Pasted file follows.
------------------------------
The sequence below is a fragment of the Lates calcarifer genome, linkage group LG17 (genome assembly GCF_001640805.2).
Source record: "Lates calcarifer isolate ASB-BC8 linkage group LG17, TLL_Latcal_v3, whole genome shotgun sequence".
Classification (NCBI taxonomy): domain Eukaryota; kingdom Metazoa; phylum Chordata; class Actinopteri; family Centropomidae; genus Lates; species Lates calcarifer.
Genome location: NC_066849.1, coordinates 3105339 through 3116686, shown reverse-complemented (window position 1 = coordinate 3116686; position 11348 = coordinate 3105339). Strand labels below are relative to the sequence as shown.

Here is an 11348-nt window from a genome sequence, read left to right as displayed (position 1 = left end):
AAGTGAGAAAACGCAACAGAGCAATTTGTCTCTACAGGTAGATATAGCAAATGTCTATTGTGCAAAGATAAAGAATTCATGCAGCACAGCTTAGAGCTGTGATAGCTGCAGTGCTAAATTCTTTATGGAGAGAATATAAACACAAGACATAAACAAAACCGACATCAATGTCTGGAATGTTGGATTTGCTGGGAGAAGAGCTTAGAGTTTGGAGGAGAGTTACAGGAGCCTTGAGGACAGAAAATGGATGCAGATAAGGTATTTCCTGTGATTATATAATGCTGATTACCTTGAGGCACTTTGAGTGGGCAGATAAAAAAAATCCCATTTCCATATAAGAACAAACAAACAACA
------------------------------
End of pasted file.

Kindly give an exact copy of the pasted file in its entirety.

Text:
The sequence below is a fragment of the Lates calcarifer genome, linkage group LG17 (genome assembly GCF_001640805.2).
Source record: "Lates calcarifer isolate ASB-BC8 linkage group LG17, TLL_Latcal_v3, whole genome shotgun sequence".
Classification (NCBI taxonomy): domain Eukaryota; kingdom Metazoa; phylum Chordata; class Actinopteri; family Centropomidae; genus Lates; species Lates calcarifer.
Genome location: NC_066849.1, coordinates 3105339 through 3116686, shown reverse-complemented (window position 1 = coordinate 3116686; position 11348 = coordinate 3105339). Strand labels below are relative to the sequence as shown.

Here is an 11348-nt window from a genome sequence, read left to right as displayed (position 1 = left end):
AAGTGAGAAAACGCAACAGAGCAATTTGTCTCTACAGGTAGATATAGCAAATGTCTATTGTGCAAAGATAAAGAATTCATGCAGCACAGCTTAGAGCTGTGATAGCTGCAGTGCTAAATTCTTTATGGAGAGAATATAAACACAAGACATAAACAAAACCGACATCAATGTCTGGAATGTTGGATTTGCTGGGAGAAGAGCTTAGAGTTTGGAGGAGAGTTACAGGAGCCTTGAGGACAGAAAATGGATGCAGATAAGGTATTTCCTGTGATTATATAATGCTGATTACCTTGAGGCACTTTGAGTGGGCAGATAAAAAAAATCCCATTTCCATATAAGAACAAACAAACAACA